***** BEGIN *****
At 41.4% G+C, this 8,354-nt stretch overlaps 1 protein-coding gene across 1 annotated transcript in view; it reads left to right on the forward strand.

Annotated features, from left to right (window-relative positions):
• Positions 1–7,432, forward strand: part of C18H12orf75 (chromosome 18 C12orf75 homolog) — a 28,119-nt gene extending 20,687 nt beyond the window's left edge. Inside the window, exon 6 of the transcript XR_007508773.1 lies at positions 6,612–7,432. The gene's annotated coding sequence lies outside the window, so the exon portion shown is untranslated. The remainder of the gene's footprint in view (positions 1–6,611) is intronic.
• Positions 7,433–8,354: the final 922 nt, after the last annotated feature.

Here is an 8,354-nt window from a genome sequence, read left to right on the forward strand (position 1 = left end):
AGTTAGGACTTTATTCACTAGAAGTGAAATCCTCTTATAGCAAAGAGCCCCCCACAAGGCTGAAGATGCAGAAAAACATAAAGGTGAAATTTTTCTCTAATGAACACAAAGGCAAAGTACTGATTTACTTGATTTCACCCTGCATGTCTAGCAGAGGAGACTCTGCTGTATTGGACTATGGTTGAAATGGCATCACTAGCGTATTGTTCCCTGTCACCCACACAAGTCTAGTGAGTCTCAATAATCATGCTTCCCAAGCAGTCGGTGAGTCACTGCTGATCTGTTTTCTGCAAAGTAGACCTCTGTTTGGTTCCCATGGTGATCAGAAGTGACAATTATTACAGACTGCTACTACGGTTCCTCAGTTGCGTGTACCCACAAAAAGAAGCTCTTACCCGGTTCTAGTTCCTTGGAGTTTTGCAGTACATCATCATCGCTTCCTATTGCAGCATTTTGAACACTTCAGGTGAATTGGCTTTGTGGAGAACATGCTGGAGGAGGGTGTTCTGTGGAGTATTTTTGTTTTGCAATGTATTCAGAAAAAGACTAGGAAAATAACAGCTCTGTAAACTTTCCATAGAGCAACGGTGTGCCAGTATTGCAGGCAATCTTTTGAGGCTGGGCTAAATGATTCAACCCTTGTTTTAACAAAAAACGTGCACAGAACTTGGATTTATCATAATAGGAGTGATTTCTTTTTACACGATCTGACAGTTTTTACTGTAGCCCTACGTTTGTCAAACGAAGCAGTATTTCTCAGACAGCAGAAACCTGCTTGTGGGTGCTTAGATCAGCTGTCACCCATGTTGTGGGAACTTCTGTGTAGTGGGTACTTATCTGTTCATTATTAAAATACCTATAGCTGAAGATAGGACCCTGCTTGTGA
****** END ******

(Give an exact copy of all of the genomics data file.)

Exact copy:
At 41.4% G+C, this 8,354-nt stretch overlaps 1 protein-coding gene across 1 annotated transcript in view; it reads left to right on the forward strand.

Annotated features, from left to right (window-relative positions):
• Positions 1–7,432, forward strand: part of C18H12orf75 (chromosome 18 C12orf75 homolog) — a 28,119-nt gene extending 20,687 nt beyond the window's left edge. Inside the window, exon 6 of the transcript XR_007508773.1 lies at positions 6,612–7,432. The gene's annotated coding sequence lies outside the window, so the exon portion shown is untranslated. The remainder of the gene's footprint in view (positions 1–6,611) is intronic.
• Positions 7,433–8,354: the final 922 nt, after the last annotated feature.

Here is an 8,354-nt window from a genome sequence, read left to right on the forward strand (position 1 = left end):
AGTTAGGACTTTATTCACTAGAAGTGAAATCCTCTTATAGCAAAGAGCCCCCCACAAGGCTGAAGATGCAGAAAAACATAAAGGTGAAATTTTTCTCTAATGAACACAAAGGCAAAGTACTGATTTACTTGATTTCACCCTGCATGTCTAGCAGAGGAGACTCTGCTGTATTGGACTATGGTTGAAATGGCATCACTAGCGTATTGTTCCCTGTCACCCACACAAGTCTAGTGAGTCTCAATAATCATGCTTCCCAAGCAGTCGGTGAGTCACTGCTGATCTGTTTTCTGCAAAGTAGACCTCTGTTTGGTTCCCATGGTGATCAGAAGTGACAATTATTACAGACTGCTACTACGGTTCCTCAGTTGCGTGTACCCACAAAAAGAAGCTCTTACCCGGTTCTAGTTCCTTGGAGTTTTGCAGTACATCATCATCGCTTCCTATTGCAGCATTTTGAACACTTCAGGTGAATTGGCTTTGTGGAGAACATGCTGGAGGAGGGTGTTCTGTGGAGTATTTTTGTTTTGCAATGTATTCAGAAAAAGACTAGGAAAATAACAGCTCTGTAAACTTTCCATAGAGCAACGGTGTGCCAGTATTGCAGGCAATCTTTTGAGGCTGGGCTAAATGATTCAACCCTTGTTTTAACAAAAAACGTGCACAGAACTTGGATTTATCATAATAGGAGTGATTTCTTTTTACACGATCTGACAGTTTTTACTGTAGCCCTACGTTTGTCAAACGAAGCAGTATTTCTCAGACAGCAGAAACCTGCTTGTGGGTGCTTAGATCAGCTGTCACCCATGTTGTGGGAACTTCTGTGTAGTGGGTACTTATCTGTTCATTATTAAAATACCTATAGCTGAAGATAGGACCCTGCTTGTGA